Skipping breakfast is not a good idea. If you are low on sugar, the adrenals are instructed to secrete cortisol. cortisol activates gluconeo- genesis to increase blood sugar level and allow the body to function. It is therefore important to have a healthy breakfast soon after waking and no later than 10 a.m. This will prevent the body being put in a position to play “catch-up” for the rest of the day.
The best time for lunch is from 11:00 a.m. to 11:30 a.m. Cortisol levels dip between 3:00 to 4:00 p.m. Sometimes, a nutritious snack between 2:00 to 3:00 p.m. is needed to sustain our bodies.
Evening meals should be around 5:00 to 6:00 p.m. Supper, if needed, should be in small quantities and low in glycemic. This will avoid the steep rise in blood sugar seen in high-glycemic index snacks such as cakes. These snacks will cause the blood sugar to rise and a corre- sponding increase in insulin output.
Over time, insulin secretion becomes dysfunctional, resulting in a hypoglycemic state in the middle of the night. These symptoms include nightmares, anxiety, and night sweats. When this occurs, the body will have to activate the adrenals to put out more cortisol to raise the blood sugar back to its normal level. This will eventually put an excessive burden onto the already fatigued adrenal gland if carried on year after year.
Glucose is a simple sugar found in food. It is an essential nutrient that provides energy for the proper functioning of the body’s cells. After meals, food is digested in the stomach and is broken down into glu- cose and other nutrients. The glucose is absorbed by the intestinal cells and carried by the bloodstream to cells throughout the body. However, glucose cannot enter the cells alone. It needs help from insulin in order to penetrate the cell walls. Insulin therefore acts as a regulator of glucose transport and metabolism in the body.
Insulin is called the “hunger hormone.” As the blood sugar level increases after a meal, the corresponding insulin level rises. As glu- cose is transported from the blood into the cell for energy, blood sugar levels drop. As energy continues to be generated, the blood sugar level continues to drop. When it drops below a certain level, hunger is felt. This often occurs a few hours after a meal. This drop in blood sugar triggers the adrenals to make more cortisol. Cortisol increases the blood sugar by converting protein and fat into its com- ponent parts. With this, the blood sugar rises to provide a continuous supply of energy for our use between meals. Cortisol works hand in hand with insulin to provide a steady blood sugar level twenty-four hours a day. It helps keep blood glucose levels in a tightly controlled range.
When the adrenal glands are weak, cortisol production drops below the normal level. Less sugar is available to the cells. With less sugar, less energy is available to the body, and fatigue sets in. As the sugar level drops below a critical point, dizziness and lightheadedness can occur. These are common symptoms of low blood sugar (also called hypoglycemia). Low blood sugar is most likely experienced between meals at 10 a.m.to 12 p.m., as well as 3 p.m. to 4 p.m.
To make matters worse, the body’s automatic response when more sugar is needed during a stress response is to make more insulin. The insulin is intended to move the sugar into the cell from the blood stream to create more energy. Insulin opens up the cell membrane to push the glucose in, resulting in a further reduction in blood glucose. This worsens the already existing hypoglycemic state.
Those with Adrenal Fatigue often report symptoms such as dizziness and weakness. These symptoms arise as the blood sugar level drops below a comfortable level for the body to function normally. The quick fix solution is to take food that is high in refined sugar such as a donut or sweets, or drinks such as coffee or cola’s that are stimula- tory. This causes the adrenal to put out more cortisol and gives the person a boost of energy. However, this hypoglycemic symptom relief only lasts for about one to two hours.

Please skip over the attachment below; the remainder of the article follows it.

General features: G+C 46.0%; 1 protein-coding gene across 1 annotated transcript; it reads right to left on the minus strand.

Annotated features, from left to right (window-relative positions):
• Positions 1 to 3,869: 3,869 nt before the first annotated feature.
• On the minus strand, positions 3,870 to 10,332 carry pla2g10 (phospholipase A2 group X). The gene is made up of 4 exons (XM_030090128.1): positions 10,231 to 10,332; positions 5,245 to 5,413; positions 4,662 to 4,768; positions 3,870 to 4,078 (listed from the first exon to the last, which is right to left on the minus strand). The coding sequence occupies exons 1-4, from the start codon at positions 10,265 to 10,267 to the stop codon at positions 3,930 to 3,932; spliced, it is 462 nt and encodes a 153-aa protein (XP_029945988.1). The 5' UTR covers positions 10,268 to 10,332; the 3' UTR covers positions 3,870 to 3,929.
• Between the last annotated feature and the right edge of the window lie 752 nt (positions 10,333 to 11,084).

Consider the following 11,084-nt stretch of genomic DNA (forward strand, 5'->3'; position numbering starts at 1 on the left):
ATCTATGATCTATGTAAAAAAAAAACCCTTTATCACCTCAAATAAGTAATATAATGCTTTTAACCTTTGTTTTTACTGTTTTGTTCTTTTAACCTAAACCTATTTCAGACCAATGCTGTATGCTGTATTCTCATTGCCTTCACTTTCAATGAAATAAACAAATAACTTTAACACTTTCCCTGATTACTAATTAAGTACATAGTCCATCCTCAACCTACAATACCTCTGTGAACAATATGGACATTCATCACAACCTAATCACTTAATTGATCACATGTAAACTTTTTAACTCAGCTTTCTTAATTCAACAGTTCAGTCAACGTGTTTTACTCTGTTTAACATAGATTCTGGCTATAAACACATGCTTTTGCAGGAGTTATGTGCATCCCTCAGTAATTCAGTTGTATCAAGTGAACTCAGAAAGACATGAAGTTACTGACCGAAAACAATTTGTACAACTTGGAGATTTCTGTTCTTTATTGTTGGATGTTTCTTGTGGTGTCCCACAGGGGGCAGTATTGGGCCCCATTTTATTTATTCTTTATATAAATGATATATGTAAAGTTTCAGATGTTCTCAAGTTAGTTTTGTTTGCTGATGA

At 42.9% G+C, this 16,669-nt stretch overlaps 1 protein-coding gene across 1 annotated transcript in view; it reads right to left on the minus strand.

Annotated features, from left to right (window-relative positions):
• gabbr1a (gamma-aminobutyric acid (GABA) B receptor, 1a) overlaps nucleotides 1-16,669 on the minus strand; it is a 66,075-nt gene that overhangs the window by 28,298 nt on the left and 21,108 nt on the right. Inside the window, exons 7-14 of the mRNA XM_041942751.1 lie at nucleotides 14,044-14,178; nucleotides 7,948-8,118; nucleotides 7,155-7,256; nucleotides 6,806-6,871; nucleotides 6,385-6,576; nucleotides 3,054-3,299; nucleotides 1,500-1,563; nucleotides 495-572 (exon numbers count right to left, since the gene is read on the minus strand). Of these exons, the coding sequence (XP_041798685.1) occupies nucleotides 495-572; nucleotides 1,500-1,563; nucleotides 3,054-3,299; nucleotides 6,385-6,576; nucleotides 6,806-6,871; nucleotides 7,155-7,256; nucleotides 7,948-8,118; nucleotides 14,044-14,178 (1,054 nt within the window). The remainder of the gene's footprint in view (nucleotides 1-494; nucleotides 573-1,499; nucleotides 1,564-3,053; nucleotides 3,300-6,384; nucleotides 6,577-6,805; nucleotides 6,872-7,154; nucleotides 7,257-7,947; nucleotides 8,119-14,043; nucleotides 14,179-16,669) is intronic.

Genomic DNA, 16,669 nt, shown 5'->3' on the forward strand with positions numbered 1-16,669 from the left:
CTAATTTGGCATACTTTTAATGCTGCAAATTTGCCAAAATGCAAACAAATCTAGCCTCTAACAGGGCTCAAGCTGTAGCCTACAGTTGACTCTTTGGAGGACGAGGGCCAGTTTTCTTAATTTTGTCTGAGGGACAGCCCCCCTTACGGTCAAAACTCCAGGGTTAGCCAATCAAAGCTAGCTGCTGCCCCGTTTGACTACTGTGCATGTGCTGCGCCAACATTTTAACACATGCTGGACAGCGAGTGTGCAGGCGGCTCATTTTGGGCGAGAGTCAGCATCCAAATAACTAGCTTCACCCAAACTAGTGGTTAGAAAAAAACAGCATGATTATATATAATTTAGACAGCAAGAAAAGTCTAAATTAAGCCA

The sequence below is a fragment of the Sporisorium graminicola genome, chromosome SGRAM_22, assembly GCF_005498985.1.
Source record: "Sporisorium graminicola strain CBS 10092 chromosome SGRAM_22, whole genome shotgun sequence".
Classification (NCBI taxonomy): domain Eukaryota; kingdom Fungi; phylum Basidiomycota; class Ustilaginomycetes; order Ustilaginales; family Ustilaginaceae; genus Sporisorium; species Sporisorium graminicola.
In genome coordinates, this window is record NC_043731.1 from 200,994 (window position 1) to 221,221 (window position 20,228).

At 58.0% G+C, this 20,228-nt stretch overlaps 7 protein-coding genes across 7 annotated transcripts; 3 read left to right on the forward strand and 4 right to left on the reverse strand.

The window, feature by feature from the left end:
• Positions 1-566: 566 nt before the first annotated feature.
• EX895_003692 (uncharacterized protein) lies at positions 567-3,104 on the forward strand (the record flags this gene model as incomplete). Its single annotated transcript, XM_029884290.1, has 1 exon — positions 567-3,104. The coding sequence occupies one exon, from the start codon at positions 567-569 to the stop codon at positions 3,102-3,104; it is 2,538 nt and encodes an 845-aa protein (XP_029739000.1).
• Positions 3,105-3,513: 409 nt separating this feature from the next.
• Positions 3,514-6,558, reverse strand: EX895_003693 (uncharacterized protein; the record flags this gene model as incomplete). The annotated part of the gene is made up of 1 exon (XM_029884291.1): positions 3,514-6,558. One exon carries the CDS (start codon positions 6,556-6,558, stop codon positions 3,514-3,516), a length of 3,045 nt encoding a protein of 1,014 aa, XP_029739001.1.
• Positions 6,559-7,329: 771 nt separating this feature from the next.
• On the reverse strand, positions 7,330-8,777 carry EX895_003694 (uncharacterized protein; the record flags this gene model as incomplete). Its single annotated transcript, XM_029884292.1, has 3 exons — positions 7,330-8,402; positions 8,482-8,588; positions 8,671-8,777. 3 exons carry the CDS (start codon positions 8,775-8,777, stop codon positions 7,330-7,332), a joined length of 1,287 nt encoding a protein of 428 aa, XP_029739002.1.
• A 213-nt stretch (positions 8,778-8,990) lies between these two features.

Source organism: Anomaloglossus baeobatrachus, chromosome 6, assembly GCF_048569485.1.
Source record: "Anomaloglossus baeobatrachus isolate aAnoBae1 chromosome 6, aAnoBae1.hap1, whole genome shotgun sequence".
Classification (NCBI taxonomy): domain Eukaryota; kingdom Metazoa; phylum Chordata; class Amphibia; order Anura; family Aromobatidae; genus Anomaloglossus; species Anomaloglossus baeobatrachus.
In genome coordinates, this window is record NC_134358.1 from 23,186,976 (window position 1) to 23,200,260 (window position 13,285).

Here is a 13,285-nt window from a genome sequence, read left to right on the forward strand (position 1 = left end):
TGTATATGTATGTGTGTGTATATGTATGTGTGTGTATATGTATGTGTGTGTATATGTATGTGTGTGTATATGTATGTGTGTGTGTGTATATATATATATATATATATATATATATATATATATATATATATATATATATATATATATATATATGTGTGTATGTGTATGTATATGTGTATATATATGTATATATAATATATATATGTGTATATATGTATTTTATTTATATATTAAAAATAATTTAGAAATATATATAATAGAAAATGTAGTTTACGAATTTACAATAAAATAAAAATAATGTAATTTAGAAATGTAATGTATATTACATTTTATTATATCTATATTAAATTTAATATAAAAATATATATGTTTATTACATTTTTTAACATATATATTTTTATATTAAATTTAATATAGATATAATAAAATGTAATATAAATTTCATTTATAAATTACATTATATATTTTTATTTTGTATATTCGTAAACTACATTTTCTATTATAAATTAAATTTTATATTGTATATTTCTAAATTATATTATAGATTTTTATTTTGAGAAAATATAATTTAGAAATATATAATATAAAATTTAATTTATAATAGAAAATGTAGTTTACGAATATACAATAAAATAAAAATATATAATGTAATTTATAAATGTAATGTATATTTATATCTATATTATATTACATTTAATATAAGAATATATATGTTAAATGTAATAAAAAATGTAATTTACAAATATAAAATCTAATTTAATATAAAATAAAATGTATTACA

Inevitably, it is followed by a crash to an even lower blood level. Those suffering from Adrenal Fatigue are constantly on a roller coaster ride in terms of their blood sugar level throughout the day. The sugar level tends to increase after each quick fix, but drops after a few hours. By the end of the day, the body is totally exhausted.
A diet that maintains a constant sugar level in the blood is a critical consideration in Adrenal Fatigue recovery. This can be done by taking a variety of low-glycemic index food that releases sugar slowly to sustain the body during and between meals. Starchy carbo- hydrates that are converted quickly into glucose (such as pasta and bread) should be limited. Soda drinks should be avoided.
The amount of salt in the body is highly dependent and regulated by a chemical called aldosterone. Aldosterone is manufactured in the adrenal cortex under the direction of another hormone called ACTH (adrenocorticotrophic hormone). ACTH is produced by the anterior pituitary gland. ACTH stimulates the adrenal cortex to secrete a wide variety of hormones including aldosterone as well as cortisol. Like cortisol, aldosterone follows a diurnal pattern of secretion, peaking at 8 a.m., and it’s at its lowest between 12 a.m. to 4 a.m. Aldosterone is a very specific compound that is responsible for maintaining the con- centration of sodium and potassium inside and outside the cell. This in turn has a direct effect on the amount of fluid in the body. Aldosterone thus plays a significant role in regulation of blood pressure.
It is important to note that in our body, sodium and water goes hand in hand. Where sodium goes, water follows. As the concentration of aldosterone rises in the body, the concentration of sodium and water rises. More fluid is retained in the body, and blood pressure rises. Conversely, when the level of aldosterone lowers, the amount of sodium and water in the body is reduced. The blood pressure goes down.